The War of Eustrath hurts, and not just because of the hilariously awkward writing or the mind-numbingly stupid story that makes you want to scoop your brain out with a spoon in order to spare it the agony. No, this game hurts because of just how much wasted potential there is. Plenty of games have tried to capture what’s great about sRPGs, ultimately failing to create balanced, interesting gameplay. What hurts about Eustrath is that the gameplay is the one thing it actually got right, with everything else being an unmitigated disaster.
This game is truly awful
The pure badness of this game isn’t apparent at first, so you could easily be fooled into believing that Eustrath has a lot to offer. However, you’ll quickly notice that the dialogue is so far below average that just reading it makes you a dumber person. Take a look at the screenshots for some examples of this, and know that I didn’t cherry-pick any of the screenshots—that’s the kind of writing that the entire game is filled with. With the writing at such an unbelievably low level, the story quickly descends into utter meaninglessness and stupidity, with things happening just because. With that, the last shreds of believability are destroyed, and virtually nothing of worth is left except for the actual gameplay.
And that hurts
Fighting against enemies on the game’s maps is the sole redeeming element of Eustrath. Each character has a different “feel” to them, and you’re eased into combat slowly, giving you the time to pick up some of the finer points of combat. For example, when you’re attacked, you can try and avoid the attack (lowering an enemy’s chance to hit considerably), defend against it (lowering the damage taken, but increasing their accuracy), or counter-attack. The gentle pace of the beginning makes it easy to figure out when each is most appropriate.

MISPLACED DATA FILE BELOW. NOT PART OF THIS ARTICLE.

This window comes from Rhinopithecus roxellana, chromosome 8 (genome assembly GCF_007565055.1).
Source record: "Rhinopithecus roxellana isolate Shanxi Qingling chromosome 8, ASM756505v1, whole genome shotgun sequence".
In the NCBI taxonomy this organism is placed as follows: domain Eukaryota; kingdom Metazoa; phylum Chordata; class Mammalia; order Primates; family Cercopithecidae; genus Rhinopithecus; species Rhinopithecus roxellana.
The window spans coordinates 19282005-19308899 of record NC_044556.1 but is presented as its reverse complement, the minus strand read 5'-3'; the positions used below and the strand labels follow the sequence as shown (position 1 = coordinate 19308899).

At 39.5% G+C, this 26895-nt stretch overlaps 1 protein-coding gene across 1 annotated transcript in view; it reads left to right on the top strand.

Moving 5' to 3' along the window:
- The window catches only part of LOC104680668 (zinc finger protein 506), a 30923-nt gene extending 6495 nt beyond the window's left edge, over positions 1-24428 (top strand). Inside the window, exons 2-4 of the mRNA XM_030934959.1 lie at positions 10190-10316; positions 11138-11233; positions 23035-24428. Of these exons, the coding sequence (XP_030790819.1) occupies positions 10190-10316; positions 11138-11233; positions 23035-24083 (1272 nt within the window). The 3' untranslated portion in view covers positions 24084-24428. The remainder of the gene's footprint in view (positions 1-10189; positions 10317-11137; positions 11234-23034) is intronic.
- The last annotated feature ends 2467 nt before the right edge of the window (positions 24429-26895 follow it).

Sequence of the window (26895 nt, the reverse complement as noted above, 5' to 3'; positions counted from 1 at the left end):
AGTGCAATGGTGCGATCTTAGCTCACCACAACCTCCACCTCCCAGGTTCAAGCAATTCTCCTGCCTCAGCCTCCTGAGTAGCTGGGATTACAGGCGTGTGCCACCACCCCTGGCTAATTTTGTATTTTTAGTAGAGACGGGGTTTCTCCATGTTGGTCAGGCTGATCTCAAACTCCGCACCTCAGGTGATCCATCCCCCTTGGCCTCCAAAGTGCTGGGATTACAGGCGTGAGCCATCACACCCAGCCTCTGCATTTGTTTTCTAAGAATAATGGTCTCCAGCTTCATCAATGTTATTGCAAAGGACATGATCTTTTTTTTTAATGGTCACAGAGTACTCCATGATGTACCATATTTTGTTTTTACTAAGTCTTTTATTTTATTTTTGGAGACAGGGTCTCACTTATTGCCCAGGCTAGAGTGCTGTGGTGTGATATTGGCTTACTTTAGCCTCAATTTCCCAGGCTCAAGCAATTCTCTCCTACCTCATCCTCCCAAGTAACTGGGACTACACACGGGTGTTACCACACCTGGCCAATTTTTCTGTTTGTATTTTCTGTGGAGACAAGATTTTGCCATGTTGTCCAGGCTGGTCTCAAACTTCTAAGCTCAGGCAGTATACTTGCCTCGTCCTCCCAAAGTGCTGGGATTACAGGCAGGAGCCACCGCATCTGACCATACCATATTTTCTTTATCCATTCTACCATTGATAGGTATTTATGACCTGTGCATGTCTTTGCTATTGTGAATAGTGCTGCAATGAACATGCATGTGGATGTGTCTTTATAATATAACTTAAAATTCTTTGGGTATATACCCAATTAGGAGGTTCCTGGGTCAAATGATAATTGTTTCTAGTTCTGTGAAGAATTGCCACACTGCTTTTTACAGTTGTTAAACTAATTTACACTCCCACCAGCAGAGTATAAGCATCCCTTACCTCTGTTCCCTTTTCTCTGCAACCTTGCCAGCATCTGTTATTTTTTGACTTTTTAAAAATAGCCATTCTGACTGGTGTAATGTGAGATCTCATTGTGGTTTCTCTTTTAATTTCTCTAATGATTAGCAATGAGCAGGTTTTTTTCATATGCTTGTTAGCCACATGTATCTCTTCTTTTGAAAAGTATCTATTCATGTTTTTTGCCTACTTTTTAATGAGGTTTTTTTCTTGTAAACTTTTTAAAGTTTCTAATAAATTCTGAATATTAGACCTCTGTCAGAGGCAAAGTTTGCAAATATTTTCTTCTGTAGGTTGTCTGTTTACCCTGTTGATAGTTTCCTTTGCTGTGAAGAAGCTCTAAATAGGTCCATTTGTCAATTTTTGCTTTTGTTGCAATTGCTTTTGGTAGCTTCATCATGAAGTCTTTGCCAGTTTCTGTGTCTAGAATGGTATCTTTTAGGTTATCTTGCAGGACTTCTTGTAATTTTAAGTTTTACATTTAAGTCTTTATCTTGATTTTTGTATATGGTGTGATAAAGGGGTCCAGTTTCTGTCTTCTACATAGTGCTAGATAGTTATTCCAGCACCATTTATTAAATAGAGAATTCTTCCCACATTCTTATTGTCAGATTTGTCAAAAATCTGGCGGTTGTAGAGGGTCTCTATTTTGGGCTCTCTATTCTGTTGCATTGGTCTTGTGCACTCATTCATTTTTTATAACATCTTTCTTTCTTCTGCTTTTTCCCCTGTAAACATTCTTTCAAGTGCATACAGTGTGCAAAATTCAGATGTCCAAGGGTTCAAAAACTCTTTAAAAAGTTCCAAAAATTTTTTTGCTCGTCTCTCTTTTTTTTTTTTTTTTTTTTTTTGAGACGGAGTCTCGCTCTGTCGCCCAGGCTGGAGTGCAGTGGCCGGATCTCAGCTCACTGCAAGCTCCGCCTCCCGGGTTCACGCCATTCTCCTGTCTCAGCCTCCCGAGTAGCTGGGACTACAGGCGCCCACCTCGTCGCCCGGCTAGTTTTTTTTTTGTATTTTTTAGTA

Some other gameplay stuff
Your characters level up, and when they do, they occasionally gain special skills. These can be used outside of combat with effects like increasing the amount of experience you gain, or inside of combat to raise your evasion, attack, and/or other things that can tip the fight in your favor. Using these depletes your “will,” which functions kind of like AP or MP in other games. While you often have quite a bit of it (and it replenishes), your stronger attacks require your will to be at a certain point—though they don’t actually deplete it—and this forces you to be fairly conservative with skills. The whole system is balanced surprisingly well, and that’s really what’s so heartbreaking about Eustrath: it could have been amazing.
But it isn’t
The writing is atrocious, the story is stupid, and the characters are ridiculous and completely unbelievable. That would be enough badness for most games, but that’s really just the tip of the iceberg for Eustrath; while its character designs are passable, the overall graphical level of the game is really, really low. Almost every level looks the same, and when you start a level, the characters are always having their stupid conversations on top of the same map backdrop.
The music is by far the worst I’ve ever heard
That map backdrop is horrible, but what makes it even worse is that the same music plays every time it pops up. It’s this weird bell solo kind of thing, and it’s okay-ish at first. However, this thing plays at least once per level, so it quickly gets old. I eventually became so sick of it that I literally cringed every time I heard it. Seriously, is it so hard to create more than 2 or 3 songs? Even the “combat” song, while nowhere near as annoying as the bell song, wears thin after awhile. The music in this game is absolutely atrocious and stands as an ugly testament to the necessity of a varied and interesting soundtrack.
Here’s what you should do: